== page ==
Empress Elisabeth’s Greek tutor, Constantin Christomanos, described in his diaries the daily three-hour ritual required to dress her hair. He also noted that while she engaged in this activity, he taught her Greek. He stated that the hair dressing ritual began after she sat at a table in the center of the room wearing a lace embellished white gown with her loosened hair enveloping her and touching the floor.
“Behind the Empress’s armchair stood the hairdresser … With her white hands she burrowed in the waves of hair, raised them and ran her fingertips over them as she might over velvet and silk, twisted them around her arms like rivers she wanted to capture because they did not want to run but to fly … Then in a silver bowl she brought her mistresses dead hair for inspection.”
The Empress did not neglect her face either. She regularly used masks containing eggs, strawberries, or rose petals. When she could not obtain those items, she resorted to a beauty mask of raw veal, which she kept in place throughout the night by wearing a leather mask. However, facial masks were not the only products she used. She also relied upon mists. They were created from rose or lavender combined with vinegar and distilled water, which she spritzed on her face to fight infection or protect against inflammation.
Empress Eugénie, Princess Alexandra of Denmark, and Elizabeth of Austria helped shape Victorian women’s ideas of beauty. Fashion sense, proper diet, goodness, fitness, cosmetics, limps, and hair and facial regimes were just some of the items Victorian women copied from them. One Victorian newspaper also claimed that beauty and royalty went to together and was necessary because it was “part of the profession of royalty to marry such a person.” The article continued:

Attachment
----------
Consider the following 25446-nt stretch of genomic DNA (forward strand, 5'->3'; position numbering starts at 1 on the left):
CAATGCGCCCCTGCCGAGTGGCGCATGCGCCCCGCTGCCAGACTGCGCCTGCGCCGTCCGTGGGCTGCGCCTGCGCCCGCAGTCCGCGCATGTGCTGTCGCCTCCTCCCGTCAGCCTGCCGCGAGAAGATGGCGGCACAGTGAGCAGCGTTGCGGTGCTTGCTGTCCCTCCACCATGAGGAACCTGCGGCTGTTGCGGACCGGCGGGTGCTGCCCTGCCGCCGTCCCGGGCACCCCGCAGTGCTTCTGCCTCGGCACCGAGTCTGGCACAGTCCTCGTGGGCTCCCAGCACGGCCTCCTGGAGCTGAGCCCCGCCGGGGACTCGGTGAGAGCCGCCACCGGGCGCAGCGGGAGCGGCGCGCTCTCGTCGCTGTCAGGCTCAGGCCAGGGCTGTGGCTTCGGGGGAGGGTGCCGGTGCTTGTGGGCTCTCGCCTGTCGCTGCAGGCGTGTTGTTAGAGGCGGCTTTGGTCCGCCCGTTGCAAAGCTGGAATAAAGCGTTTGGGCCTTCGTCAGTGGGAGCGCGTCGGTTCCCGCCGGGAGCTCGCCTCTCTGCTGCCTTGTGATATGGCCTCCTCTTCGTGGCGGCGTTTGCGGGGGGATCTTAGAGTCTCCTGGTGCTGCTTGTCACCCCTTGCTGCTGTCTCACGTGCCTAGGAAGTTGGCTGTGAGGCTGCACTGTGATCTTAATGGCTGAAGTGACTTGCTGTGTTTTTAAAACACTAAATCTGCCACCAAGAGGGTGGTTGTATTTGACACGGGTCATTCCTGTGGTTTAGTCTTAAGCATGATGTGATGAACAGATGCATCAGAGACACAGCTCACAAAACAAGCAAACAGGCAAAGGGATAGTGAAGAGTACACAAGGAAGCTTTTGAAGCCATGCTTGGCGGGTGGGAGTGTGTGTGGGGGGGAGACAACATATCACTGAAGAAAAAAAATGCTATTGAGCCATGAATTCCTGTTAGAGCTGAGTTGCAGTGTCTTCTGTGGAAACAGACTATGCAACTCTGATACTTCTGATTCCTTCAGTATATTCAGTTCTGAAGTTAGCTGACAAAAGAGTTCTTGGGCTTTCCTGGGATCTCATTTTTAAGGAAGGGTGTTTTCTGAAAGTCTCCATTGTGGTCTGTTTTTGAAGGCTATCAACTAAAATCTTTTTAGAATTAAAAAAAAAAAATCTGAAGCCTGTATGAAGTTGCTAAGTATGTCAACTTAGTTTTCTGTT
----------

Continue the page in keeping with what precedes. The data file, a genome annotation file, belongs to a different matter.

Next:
“The Prince of Wales has married a very pretty woman. The Emperor of the French has married one of the most handsomest women in Europe. … The Empress of Austria is under a sort of duty to be worth looking at, and, being pretty, she can help her husband at the moment of political crisis. Democracy has many excellencies, but this particular advantage it does not possess.”
-  Jane T. Stoddart, The Life of the Empress Eugenie (London: E. P. Dutton & Company, 1906), p. 53.
-  Ibid., p. 184.
-  Ibid., p. 181.
-  Ibid., p. 184.
-  The Ladies’ Home Journal, v. 7-8 (March 1891): p. 2.
-  Aileen Ribeiro, Facing Beauty: Painted Women & Cosmetic Art (New Haven, London: Yale University Press, 2011), p. 244.
-  Sharon Romm, The Changing Face of Beauty (Mosby Year Book, 1992), p. 226.
-  The Young Englishwoman (London: Ward, Lock, and Tyler, 1875), p. 507.
-  Herbert Norris and Oswald Curtis, Nineteenth-century Costume and Fashion v. 6 (Dover Publications, 1933), p. 165.
-  The Ladies’ Home Journal, p. 2.
-  Jennifer Bowers Bahney, Stealing Sisi’s Star: How a Master Thief Nearly Got Away with Austria’s Most Famous Jewel (Jefferson, North Carolina: McFarland, Incorporated Publishers, 2015), p. 65.
-  Isle of Wight Times, “An Empress’s Aids to Beauty,” June 5, 1913, p. 2.
-  Ludwig Merkle, Sissi: The Tragic Empress – The Story of Elizabeth of Austria (Munich: Stiebner, 2003), p. 48.
-  Brigitte Hamann, The Reluctant Empress: A Biography of Empress Elisabeth of Austria (Faber & Faber, 2012)
-  Manchester Courier and Lancashire General Advertiser, “Royalty and Beauty,” December 27, 1865, p. 3.
-  Ibid.